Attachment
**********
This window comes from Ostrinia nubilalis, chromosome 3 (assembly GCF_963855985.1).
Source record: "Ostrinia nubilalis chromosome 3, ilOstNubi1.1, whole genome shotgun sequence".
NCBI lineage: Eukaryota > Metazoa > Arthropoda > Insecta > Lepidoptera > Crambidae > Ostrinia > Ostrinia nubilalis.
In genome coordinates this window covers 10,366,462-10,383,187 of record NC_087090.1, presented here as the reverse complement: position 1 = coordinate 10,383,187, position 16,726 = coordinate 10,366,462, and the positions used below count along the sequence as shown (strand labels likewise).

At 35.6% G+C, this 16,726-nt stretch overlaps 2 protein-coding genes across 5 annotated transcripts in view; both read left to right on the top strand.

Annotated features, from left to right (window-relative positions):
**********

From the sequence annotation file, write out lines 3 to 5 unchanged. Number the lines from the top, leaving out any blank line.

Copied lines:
NCBI lineage: Eukaryota > Metazoa > Arthropoda > Insecta > Lepidoptera > Crambidae > Ostrinia > Ostrinia nubilalis.
In genome coordinates this window covers 10,366,462-10,383,187 of record NC_087090.1, presented here as the reverse complement: position 1 = coordinate 10,383,187, position 16,726 = coordinate 10,366,462, and the positions used below count along the sequence as shown (strand labels likewise).

At 35.6% G+C, this 16,726-nt stretch overlaps 2 protein-coding genes across 5 annotated transcripts in view; both read left to right on the top strand.